Another object of this invention is to provide a two-part endosseous implant that includes as one part, a semi-rigid (or semi-flexible) pillar supported by the screw anchor adjacent the level of the bone crest to maximize stability relative to lateral forces.

Another object of this invention is to provide a plastic pillar of this character that has a flexural modulus of elasticity close to that of bone tissue itself and that can be trimmed, as need be, to change flexural characteristics closely to approximate the slight mobility found in natural teeth. Occlusal stresses are thus evenly transmitted to the bone. Moreover, by providing a slight yielding or shock absorbing function, harmful stresses upon application of lateral occlusal forces are reduced. Avoidance of localized stress promotes an intimate and lasting contact between the bone and the metal screw anchor, not achieved by other implant systems.

Still another object of this invention is to provide a special trephine drill to facilitate the precise preparation of the jawbone recess.

SUMMARY OF THE INVENTION

In order to achieve the foregoing objects, I provide a biocompatible implantable metal screw anchor that has an inverted perforated core at its lower end, a hollow wrench socket at its upper end, and self-tapping threads at the medial portion. The receptor site is prepared by drilling a cylindrical recess followed by drilling a deep annular kerf at the bottom of the recess, leaving a bone core. The available jawbone structure determines the size of the recess. The anchor is sized to the recess. Screw advancement seats the core of the anchor about the bone core. The top of the anchor is located 1 mm above the crest of the bone, ultimately to be surrounded by gum tissue. The screw threads are located at least 1 mm below the crest of the bone. A chart assists the sizing operations.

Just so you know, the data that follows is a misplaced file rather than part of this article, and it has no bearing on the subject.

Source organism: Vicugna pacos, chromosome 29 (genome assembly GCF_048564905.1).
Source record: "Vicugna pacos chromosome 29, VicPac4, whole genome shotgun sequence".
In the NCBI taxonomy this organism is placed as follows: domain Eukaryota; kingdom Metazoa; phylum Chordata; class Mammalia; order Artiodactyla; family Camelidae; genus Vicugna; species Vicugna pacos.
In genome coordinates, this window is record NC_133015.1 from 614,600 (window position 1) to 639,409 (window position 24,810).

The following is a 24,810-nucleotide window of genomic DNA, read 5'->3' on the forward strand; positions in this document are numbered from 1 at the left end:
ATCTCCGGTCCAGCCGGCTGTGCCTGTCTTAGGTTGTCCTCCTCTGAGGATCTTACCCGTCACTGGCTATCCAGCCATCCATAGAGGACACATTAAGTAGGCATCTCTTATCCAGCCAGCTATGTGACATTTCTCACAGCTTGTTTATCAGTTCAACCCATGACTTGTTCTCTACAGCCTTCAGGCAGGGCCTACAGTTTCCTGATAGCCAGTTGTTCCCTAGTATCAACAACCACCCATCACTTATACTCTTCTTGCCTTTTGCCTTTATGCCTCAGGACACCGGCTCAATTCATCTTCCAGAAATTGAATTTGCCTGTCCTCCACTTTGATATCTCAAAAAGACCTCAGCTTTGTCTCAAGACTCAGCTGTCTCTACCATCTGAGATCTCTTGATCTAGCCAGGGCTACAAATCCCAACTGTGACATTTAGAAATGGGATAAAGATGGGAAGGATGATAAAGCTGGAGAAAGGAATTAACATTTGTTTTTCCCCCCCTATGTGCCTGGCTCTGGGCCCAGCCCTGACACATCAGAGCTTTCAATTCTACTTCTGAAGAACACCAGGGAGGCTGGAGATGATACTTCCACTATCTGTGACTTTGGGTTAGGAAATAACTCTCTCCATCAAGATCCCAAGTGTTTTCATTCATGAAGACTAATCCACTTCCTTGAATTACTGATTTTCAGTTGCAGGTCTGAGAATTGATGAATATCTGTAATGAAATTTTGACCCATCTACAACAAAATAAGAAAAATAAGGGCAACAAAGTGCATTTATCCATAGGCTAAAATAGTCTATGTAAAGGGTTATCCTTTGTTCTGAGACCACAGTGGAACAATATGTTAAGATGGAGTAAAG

The attachment and preparation of the companion pillar may be delayed to allow healing. In that event, a plastic rod of a matching diameter to the socket is inserted for later removal and the gum tissue is sutured to close over the parts. Sooner or later the plastic pillar is installed in the socket. The plastic pillar can take a variety of forms, depending upon the requirements. It may simulate a tooth stump for a bridge; it may be prepared as a detachable connector for a denture; it may be crowned as a single tooth replacement. Flexural characteristics can be adjusted readily by slight physical alterations.

BRIEF DESCRIPTION OF THE DRAWINGS

A detailed description of the invention will be made with reference to the accompanying drawings wherein like numerals designate corresponding parts in the several figures. These drawings, unless described as diagrammatic or unless otherwise indicated, are to scale.

FIG. 1 is a diagrammatic study corresponding to a commonly used radiographic development of the patient's lower jaw, showing two screw anchors implanted at the cuspid region of the alveolar bone for overdenture retention.

FIG. 2 is a diagrammatic vertical sectional view of a patient's mouth and illustrating in section, one of a pair of implants used to anchor an overlay denture.

FIG. 3 is an enlarged axial sectional view of one of the implants in situ, part of the surrounding bone and gum tissue being shown in section.

FIG. 4 is a perspective view of the metal screw anchor part of the implant.